Agreement will do more harm than good

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Courtesy of Russell Mendell

Paris, France — The COP21 climate talks in Paris, which began on Nov. 30 and extend through Dec. 12, is the 21st time world leaders have met in an attempt to come to a binding agreement to curb greenhouse gasses. This year’s conference carried an unusual burden of expectation, because it has been billed for years as the best hope for averting climate disaster. But, for many of the climate activists in Paris the reality is the Paris accord could bring more harm than good.

In a statement from Tom Goldtooth, executive director of the Indigenous Environmental Network, “Not only will the anticipated Paris Accord not address climate change, it will make it worse because it will promote false solutions and not keep fossil fuels from being extracted and burned. The Paris COP21 is not about reaching a legally binding agreement on cutting greenhouse gases. In fact, the Paris Accord may turn out to be a crime against humanity and Mother Earth.”

Those are strong words and they were echoed by Naomi Klein, author of This Changes Everything: Capitalism vs. the Climate, who said the deal “will be extraordinarily dangerous.”

So how did we get here? How is it that this moment, which was a cause for hope for so many in the climate movement, is now being looked upon with dread? There are many possible answers, but when you trace a line back to the source, you’ll find one very simple and familiar answer: corporate influence.

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Solutions COP21 is an expo at the Grand Palais, a large historic exhibition hall, at the center of Paris. The event’s website says they aim to showcase “solutions for a new era.” So it was surprising that the event’s sponsors include multinational corporations involved with financing, extracting and burning fossil fuels. It turns out, the benefits for corporations sponsoring such an event are numerous. The event is an opportunity for companies to employ greenwashing to distract from their brands’ negative impacts, while simultaneously increasing access to policy makers. Some corporate sponsors spent as much as $250,000 for perks, like the opportunity to host “stakeholders in privileged meetings.”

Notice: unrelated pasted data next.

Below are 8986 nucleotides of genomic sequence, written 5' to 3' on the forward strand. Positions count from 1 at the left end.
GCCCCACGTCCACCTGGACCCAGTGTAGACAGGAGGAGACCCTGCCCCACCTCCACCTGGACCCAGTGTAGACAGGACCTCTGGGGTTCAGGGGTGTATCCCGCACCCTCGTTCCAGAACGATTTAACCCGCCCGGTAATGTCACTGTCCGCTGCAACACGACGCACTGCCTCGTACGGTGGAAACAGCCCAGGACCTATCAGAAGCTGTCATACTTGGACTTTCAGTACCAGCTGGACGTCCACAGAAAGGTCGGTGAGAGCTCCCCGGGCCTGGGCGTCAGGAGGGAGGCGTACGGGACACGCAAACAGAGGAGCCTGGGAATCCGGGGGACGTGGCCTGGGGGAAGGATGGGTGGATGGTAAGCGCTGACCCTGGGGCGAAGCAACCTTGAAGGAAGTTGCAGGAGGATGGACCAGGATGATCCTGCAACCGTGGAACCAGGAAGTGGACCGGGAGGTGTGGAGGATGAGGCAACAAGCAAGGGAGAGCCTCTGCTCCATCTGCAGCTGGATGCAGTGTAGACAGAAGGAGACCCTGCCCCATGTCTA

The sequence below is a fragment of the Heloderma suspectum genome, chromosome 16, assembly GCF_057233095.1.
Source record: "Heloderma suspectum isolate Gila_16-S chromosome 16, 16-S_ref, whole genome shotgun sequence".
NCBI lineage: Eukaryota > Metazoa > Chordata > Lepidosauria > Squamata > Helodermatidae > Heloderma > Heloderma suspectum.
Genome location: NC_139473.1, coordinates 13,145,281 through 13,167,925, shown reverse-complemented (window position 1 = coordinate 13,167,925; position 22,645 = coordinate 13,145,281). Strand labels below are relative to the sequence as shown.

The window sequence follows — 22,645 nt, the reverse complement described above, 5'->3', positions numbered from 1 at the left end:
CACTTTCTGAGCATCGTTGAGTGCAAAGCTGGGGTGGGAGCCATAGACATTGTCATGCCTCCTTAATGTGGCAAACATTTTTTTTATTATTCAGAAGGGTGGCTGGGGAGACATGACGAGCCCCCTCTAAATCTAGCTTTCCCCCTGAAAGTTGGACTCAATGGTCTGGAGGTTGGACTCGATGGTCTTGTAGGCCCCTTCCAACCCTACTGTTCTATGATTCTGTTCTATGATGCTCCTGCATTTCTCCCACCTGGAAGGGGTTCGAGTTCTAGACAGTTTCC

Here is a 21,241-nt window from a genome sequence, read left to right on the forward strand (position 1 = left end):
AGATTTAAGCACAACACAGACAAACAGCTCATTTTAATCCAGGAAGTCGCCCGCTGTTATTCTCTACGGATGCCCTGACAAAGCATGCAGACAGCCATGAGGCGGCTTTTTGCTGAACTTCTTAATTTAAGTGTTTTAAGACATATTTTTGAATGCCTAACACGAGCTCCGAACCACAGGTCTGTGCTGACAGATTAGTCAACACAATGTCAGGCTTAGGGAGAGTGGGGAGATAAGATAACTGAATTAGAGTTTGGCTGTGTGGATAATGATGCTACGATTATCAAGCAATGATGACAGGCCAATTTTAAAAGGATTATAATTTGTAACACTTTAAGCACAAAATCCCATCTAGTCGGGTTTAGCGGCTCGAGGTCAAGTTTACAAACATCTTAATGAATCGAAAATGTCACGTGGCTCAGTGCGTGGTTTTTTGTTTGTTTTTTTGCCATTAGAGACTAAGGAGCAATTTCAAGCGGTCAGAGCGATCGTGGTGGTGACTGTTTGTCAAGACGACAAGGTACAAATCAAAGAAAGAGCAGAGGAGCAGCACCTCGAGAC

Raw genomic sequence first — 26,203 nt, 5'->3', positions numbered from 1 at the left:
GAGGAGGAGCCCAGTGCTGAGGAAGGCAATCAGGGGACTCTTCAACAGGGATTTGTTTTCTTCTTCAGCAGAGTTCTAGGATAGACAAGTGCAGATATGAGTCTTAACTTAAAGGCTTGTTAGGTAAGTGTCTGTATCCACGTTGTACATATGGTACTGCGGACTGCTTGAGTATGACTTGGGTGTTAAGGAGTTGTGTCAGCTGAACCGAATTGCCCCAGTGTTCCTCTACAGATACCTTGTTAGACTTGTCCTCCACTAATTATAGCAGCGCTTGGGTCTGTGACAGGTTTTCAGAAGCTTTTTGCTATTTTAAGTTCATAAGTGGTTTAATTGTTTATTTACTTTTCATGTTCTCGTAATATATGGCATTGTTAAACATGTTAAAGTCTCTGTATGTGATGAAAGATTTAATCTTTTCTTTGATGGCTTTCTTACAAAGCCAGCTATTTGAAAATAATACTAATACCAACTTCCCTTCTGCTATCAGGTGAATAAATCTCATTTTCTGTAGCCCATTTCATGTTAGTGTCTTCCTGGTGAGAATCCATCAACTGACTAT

A group of local and international climate activists decided to hold a toxic tour inside the event to expose the false solutions and the companies behind them. These “false solutions,” like cap-and-trade, which allows companies to emit carbon in exchange for buying standing forests and not cutting them down, or increased use of natural gas, often serve to exacerbate the problem.

Among the speakers at the event was Kandi Mossett of the Indigenous Environmental Network, who stood by the booth for Suez, the world’s largest water privatization company and a member of an international pro-fracking lobby.

“Suez is talking about fracking as a solution to the future. I am from North Dakota where they are fracking my homelands and killing our people in the name of a false solution”

Dozens of activists were forcibly removed by undercover police officers, who reportedly used pepper spray and “stink bombs.” One man who was unknown to organizers called out the swift action to silence any critique of the event, saying, “Every time a voice of dissent is raised … the immediate response is to try to arrest people and try to stop them from speaking.” At that very moment undercover police officers came from behind and dragged the man out.

In a matter of days video of the crackdown posted by New Internationalist Magazine had been seen by more than 6 million and with the backlash, Solutions COP21 increased security measures, using profiling to restrict access of suspected activists. On Dec. 7 the Boulder eco-hip hop artists the Earth Guardians, led by youth activists Xiuhtezcatl and Itzcuauhtli Martinez, were due to perform on the main stage at Solutions COP21.

Having seen the video, the young fractivists decided to use the platform to amplify the voices of dissent that the expo so badly wanted to drown out. Before the final song of a 45-minute long set, Xiuhtezcatl invited leaders from the Indigenous Environmental Network to join him on stage. In the middle of the song he took to the mic to call out the fossil fuel industry whose booths surrounded the stage. “We are here for real solutions,” Xiuhtezcatl said, “and fracking is not a real solution.”

Real solutions are desperately needed to avoid climate crisis, but we shouldn’t rely on COP21 to bring them.

Russell Mendell is a Colorado environmental activists currently in Paris.

This opinion column does not necessarily reflect the views of Boulder Weekly.